YOU ARE HERE: LAT HomeCollections

Take charge of drug costs

As prices rise, legislative and business leaders are debating the problem. Here's what you can do now.

March 19, 2007|Genevieve Bookwalter | Special to The Times

THERESAMARY JOHNSON is supposed to take nine prescriptions each day -- 10 on Thursdays -- for lung disease, high blood pressure, osteoporosis, heart disease, rheumatoid arthritis and lupus.

Sometimes she does. Sometimes, she can't afford to.

"I busted my buns to see I wasn't in poverty in my old age, and I feel like I'm getting dragged right into it," the 70-year-old Rio Linda, Calif., resident says.

Like Johnson, many Americans have trouble paying for prescription drugs. But as legislators, employers, insurance and drug companies wrestle with the issue, patient advocates say consumers could be doing more to lower their own drug costs.

In 2001, 12.7% of working-age adults with private insurance and chronic health conditions reported that they had skipped refills because of the cost; by 2003, that number had risen to 15.2%, according to the Center for Studying Health System Change.

Last year, more than 10% of the 39 million people enrolled in Medicare's prescription drug plan paid out-of-pocket for drugs that potentially cost hundreds of dollars, according to the Kaiser Family Foundation.

For people without health insurance, the burden of prescription drugs is entirely their own. The Census Bureau reported last year that 46.6 million people, or 15.9% of those living in the United States, are without health insurance. An additional 16 million are underinsured and often spend more than 10% of their incomes on medical care, according to a 2005 survey by the Commonwealth Fund, a private foundation dedicated to improving healthcare practice and policy.

Republican and Democratic lawmakers in Congress are backing legislation to legalize drug imports from Canada and other industrialized countries, where they're often cheaper, but such efforts are opposed by the Food and Drug Administration and the pharmaceutical lobby.

Meanwhile, the House has approved a bill that would allow the federal government to bargain over prescription drug prices for seniors and others covered by Medicare's drug plan. Although under consideration in the Senate, President Bush has vowed to veto it, supporting a reliance on private enterprise instead.

As prescription drug sales rise -- up 8.3% last year to $274.9 billion, according to a survey released this month by IMS Health -- consumer advocates say patients need to start speaking up. With research, compromise and aggressive questions, many patients can reduce the amount of money they spend on prescription drugs.

When medicine bills get too high, "it is up to the patient to make the physician and pharmacist aware," said Dr. Derjung Mimi Tarn, an assistant professor of family medicine at UCLA's David Geffen School of Medicine.

Tarn illustrated that point in November with a study published in the American Journal of Managed Care. Her survey found that only a third of doctors discussed cost, insurance, supply, refills or money-saving generic drugs with patients when writing prescriptions. Only 2% of patients asked those questions, the study showed.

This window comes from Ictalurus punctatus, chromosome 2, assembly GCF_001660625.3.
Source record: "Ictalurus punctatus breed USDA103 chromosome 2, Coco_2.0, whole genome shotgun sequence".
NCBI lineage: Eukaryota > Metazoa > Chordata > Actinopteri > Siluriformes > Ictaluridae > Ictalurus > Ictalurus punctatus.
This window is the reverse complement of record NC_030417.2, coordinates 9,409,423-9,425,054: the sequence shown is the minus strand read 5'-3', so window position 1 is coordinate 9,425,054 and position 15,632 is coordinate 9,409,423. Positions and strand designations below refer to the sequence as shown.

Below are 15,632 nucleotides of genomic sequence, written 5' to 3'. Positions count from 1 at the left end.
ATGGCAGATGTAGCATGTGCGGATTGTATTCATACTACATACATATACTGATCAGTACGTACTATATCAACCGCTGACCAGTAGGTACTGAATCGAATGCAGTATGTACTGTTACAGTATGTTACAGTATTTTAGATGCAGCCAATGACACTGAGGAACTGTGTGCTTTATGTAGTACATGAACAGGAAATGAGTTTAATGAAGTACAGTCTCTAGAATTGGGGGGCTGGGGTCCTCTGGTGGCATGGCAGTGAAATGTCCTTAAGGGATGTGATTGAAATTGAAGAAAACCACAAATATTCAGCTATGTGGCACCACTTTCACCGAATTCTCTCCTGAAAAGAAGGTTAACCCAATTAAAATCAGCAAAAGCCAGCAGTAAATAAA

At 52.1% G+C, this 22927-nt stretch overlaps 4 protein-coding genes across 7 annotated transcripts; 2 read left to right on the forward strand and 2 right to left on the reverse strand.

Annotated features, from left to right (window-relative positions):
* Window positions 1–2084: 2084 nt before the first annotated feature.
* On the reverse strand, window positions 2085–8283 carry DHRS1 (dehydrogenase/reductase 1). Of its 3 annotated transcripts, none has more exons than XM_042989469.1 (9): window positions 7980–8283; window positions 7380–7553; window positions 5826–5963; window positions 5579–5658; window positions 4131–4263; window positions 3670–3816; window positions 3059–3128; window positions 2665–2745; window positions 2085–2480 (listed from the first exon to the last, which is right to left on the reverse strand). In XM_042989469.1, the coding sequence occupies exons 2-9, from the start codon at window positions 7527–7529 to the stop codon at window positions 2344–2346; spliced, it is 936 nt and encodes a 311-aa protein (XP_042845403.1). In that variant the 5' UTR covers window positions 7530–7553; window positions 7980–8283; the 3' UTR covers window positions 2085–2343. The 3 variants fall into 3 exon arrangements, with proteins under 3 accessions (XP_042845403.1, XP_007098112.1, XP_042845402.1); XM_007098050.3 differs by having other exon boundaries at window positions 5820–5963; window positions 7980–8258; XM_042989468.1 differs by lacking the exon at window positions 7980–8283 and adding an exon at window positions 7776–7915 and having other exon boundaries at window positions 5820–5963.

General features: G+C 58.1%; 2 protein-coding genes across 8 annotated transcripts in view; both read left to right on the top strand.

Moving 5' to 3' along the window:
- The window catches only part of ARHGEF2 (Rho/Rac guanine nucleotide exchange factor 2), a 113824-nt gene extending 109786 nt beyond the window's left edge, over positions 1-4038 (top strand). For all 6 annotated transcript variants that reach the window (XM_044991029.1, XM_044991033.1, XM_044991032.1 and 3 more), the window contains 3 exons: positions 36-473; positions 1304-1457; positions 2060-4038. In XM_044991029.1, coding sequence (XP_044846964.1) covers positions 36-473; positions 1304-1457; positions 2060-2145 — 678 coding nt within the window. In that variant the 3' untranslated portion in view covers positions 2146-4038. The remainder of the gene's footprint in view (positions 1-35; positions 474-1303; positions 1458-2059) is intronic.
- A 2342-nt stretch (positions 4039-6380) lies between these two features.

"Physicians aren't always aware of patient costs," Tarn said, "and patients are often intimidated or embarrassed to talk about cost issues with their physician."

Nor are patients taking advantage of other easily available, cost-saving measures.

Health plans, for example, regularly offer mail-order prescription drugs, with a three-month supply often rivaling the cost of a one-month supply at a brick-and-mortar pharmacy. Consumers who used these mail-order plans are expected to save as much as $85 billion through 2016, according to a study by the Lewin Group prepared for the Pharmaceutical Care Management Assn., which represents these discount pharmacies. But if all qualifying maintenance drugs were ordered through these pharmacies, the savings could double, the study showed.

And millions of patients qualify for programs that could provide them with free drugs -- but are unaware of such assistance. Through the Partnership for Prescription Assistance, pharmaceutical companies and healthcare providers give free or low-cost drugs to the uninsured who make less than $41,300 for a family of four.

Since 2005, more than 3.5 million people have signed up for the program, said Ken Johnson, senior vice president of Pharmaceutical Research and Manufacturers of America, an advocacy group for pharmaceutical research and biotechnology companies. But according to the Partnership, more than 29 million might have qualified.

"The real burden is on people who have multiple chronic illnesses who are taking lots of medications," said Arthur Levin, director of the Center for Medical Consumers in New York, a nonprofit patient advocacy group. "They're running up thousands of dollars in drugs costs."

Johnson is covered by a prescription drug plan offered by Medicare, a federal insurance program for those older than 65 and others with disabilities. Her co-pays -- or her share of the prescription costs -- can run between $6 and $28 a month for each drug, and sometimes more, she said.

Los Angeles Times Articles